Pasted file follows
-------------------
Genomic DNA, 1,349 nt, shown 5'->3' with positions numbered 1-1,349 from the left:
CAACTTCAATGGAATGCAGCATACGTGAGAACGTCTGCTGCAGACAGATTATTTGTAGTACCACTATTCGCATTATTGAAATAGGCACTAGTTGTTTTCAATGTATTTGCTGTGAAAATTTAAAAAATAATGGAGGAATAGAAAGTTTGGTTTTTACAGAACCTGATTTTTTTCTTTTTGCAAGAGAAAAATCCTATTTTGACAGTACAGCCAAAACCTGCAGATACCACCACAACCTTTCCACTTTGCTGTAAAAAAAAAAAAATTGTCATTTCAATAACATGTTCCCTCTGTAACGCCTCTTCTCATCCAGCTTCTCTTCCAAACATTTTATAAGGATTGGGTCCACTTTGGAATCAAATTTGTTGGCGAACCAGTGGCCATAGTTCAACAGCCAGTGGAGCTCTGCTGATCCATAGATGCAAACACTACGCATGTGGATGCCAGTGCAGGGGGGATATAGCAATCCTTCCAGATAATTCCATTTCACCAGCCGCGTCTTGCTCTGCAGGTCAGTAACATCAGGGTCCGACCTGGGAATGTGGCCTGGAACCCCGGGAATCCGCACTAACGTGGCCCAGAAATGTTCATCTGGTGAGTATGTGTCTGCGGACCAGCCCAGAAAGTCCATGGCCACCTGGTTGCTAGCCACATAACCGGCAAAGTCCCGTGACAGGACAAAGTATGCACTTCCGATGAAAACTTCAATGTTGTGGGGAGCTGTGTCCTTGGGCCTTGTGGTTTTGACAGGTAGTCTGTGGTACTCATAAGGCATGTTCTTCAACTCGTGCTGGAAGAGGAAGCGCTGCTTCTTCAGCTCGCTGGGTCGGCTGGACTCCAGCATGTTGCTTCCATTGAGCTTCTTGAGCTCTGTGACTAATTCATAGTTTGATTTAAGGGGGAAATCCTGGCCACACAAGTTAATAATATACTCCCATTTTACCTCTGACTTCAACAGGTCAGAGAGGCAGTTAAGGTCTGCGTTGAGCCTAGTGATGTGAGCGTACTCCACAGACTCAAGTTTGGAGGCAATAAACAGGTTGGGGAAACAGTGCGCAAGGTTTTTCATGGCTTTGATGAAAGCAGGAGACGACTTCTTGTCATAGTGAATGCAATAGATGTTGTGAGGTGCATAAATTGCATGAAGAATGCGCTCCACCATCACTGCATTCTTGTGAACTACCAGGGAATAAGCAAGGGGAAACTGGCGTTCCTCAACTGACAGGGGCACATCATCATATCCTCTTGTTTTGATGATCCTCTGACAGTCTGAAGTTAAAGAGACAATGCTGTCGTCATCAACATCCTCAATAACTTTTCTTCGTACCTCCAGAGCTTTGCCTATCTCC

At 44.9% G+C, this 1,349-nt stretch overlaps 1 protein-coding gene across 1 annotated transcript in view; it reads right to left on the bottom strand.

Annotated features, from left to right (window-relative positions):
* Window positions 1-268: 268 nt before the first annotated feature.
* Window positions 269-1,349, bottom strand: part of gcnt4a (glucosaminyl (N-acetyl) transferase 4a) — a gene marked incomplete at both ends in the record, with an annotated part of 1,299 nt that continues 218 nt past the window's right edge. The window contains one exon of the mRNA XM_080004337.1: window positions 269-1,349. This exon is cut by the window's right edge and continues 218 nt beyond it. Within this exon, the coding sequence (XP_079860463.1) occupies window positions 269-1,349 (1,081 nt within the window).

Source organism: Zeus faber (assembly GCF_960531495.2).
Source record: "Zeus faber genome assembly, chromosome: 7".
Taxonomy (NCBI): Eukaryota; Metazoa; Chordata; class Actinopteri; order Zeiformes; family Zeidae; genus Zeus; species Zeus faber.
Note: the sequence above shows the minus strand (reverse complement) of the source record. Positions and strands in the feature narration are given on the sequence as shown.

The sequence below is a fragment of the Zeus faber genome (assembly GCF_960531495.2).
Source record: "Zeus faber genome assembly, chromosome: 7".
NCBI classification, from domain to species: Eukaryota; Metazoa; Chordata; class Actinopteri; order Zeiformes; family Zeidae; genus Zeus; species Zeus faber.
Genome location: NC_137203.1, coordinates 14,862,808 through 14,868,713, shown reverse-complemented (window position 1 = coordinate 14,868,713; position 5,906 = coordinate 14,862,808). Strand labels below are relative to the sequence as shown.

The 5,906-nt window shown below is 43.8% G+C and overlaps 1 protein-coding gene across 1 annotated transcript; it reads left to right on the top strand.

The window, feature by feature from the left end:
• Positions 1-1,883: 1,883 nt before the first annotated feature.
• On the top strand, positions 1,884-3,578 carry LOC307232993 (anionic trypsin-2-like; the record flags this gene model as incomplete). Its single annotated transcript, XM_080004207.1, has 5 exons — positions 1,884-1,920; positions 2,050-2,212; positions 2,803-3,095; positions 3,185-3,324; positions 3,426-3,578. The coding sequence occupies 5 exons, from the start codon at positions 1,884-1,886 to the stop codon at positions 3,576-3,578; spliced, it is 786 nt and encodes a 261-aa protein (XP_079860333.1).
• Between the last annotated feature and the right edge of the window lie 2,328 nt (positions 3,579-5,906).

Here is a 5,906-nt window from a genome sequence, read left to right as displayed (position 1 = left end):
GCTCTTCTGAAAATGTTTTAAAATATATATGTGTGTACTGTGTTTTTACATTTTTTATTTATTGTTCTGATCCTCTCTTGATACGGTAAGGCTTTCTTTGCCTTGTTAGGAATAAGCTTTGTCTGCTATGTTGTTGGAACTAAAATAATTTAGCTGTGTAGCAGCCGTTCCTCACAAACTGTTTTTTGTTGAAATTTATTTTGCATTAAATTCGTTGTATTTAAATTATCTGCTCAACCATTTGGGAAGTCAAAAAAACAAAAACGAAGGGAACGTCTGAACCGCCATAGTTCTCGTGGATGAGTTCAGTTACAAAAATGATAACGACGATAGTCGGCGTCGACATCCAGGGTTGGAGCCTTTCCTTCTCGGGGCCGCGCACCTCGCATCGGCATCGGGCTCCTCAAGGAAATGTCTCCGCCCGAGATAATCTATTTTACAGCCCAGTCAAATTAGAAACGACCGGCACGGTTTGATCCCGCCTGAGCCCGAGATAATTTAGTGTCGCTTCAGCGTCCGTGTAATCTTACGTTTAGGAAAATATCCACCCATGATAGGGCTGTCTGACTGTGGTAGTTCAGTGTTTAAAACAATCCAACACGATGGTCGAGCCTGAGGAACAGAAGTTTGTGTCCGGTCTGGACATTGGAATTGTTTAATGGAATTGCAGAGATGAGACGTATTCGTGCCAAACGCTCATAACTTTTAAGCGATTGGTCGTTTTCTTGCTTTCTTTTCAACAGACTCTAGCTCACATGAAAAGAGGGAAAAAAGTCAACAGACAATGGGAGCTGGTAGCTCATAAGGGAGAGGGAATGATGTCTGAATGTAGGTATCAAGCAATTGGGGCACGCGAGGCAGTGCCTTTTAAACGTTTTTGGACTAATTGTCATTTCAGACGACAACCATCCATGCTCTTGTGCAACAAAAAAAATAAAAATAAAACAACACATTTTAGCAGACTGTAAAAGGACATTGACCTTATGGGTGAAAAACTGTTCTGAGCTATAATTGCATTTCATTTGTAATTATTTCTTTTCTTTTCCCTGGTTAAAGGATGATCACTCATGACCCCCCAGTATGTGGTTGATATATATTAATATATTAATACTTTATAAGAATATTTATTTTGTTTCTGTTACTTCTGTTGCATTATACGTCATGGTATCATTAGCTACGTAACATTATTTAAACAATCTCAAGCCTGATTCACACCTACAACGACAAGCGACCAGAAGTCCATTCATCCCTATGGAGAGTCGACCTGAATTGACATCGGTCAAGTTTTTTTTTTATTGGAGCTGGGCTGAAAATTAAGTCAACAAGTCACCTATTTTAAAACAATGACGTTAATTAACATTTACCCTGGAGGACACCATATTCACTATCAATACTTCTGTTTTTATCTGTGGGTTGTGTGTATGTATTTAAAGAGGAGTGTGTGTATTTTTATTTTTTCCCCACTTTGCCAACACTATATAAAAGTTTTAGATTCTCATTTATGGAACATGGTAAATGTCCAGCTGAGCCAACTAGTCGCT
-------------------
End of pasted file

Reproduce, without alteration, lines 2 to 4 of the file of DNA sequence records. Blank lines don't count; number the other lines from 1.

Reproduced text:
CAACTTCAATGGAATGCAGCATACGTGAGAACGTCTGCTGCAGACAGATTATTTGTAGTACCACTATTCGCATTATTGAAATAGGCACTAGTTGTTTTCAATGTATTTGCTGTGAAAATTTAAAAAATAATGGAGGAATAGAAAGTTTGGTTTTTACAGAACCTGATTTTTTTCTTTTTGCAAGAGAAAAATCCTATTTTGACAGTACAGCCAAAACCTGCAGATACCACCACAACCTTTCCACTTTGCTGTAAAAAAAAAAAAATTGTCATTTCAATAACATGTTCCCTCTGTAACGCCTCTTCTCATCCAGCTTCTCTTCCAAACATTTTATAAGGATTGGGTCCACTTTGGAATCAAATTTGTTGGCGAACCAGTGGCCATAGTTCAACAGCCAGTGGAGCTCTGCTGATCCATAGATGCAAACACTACGCATGTGGATGCCAGTGCAGGGGGGATATAGCAATCCTTCCAGATAATTCCATTTCACCAGCCGCGTCTTGCTCTGCAGGTCAGTAACATCAGGGTCCGACCTGGGAATGTGGCCTGGAACCCCGGGAATCCGCACTAACGTGGCCCAGAAATGTTCATCTGGTGAGTATGTGTCTGCGGACCAGCCCAGAAAGTCCATGGCCACCTGGTTGCTAGCCACATAACCGGCAAAGTCCCGTGACAGGACAAAGTATGCACTTCCGATGAAAACTTCAATGTTGTGGGGAGCTGTGTCCTTGGGCCTTGTGGTTTTGACAGGTAGTCTGTGGTACTCATAAGGCATGTTCTTCAACTCGTGCTGGAAGAGGAAGCGCTGCTTCTTCAGCTCGCTGGGTCGGCTGGACTCCAGCATGTTGCTTCCATTGAGCTTCTTGAGCTCTGTGACTAATTCATAGTTTGATTTAAGGGGGAAATCCTGGCCACACAAGTTAATAATATACTCCCATTTTACCTCTGACTTCAACAGGTCAGAGAGGCAGTTAAGGTCTGCGTTGAGCCTAGTGATGTGAGCGTACTCCACAGACTCAAGTTTGGAGGCAATAAACAGGTTGGGGAAACAGTGCGCAAGGTTTTTCATGGCTTTGATGAAAGCAGGAGACGACTTCTTGTCATAGTGAATGCAATAGATGTTGTGAGGTGCATAAATTGCATGAAGAATGCGCTCCACCATCACTGCATTCTTGTGAACTACCAGGGAATAAGCAAGGGGAAACTGGCGTTCCTCAACTGACAGGGGCACATCATCATATCCTCTTGTTTTGATGATCCTCTGACAGTCTGAAGTTAAAGAGACAATGCTGTCGTCATCAACATCCTCAATAACTTTTCTTCGTACCTCCAGAGCTTTGCCTATCTCC

At 44.9% G+C, this 1,349-nt stretch overlaps 1 protein-coding gene across 1 annotated transcript in view; it reads right to left on the bottom strand.

Annotated features, from left to right (window-relative positions):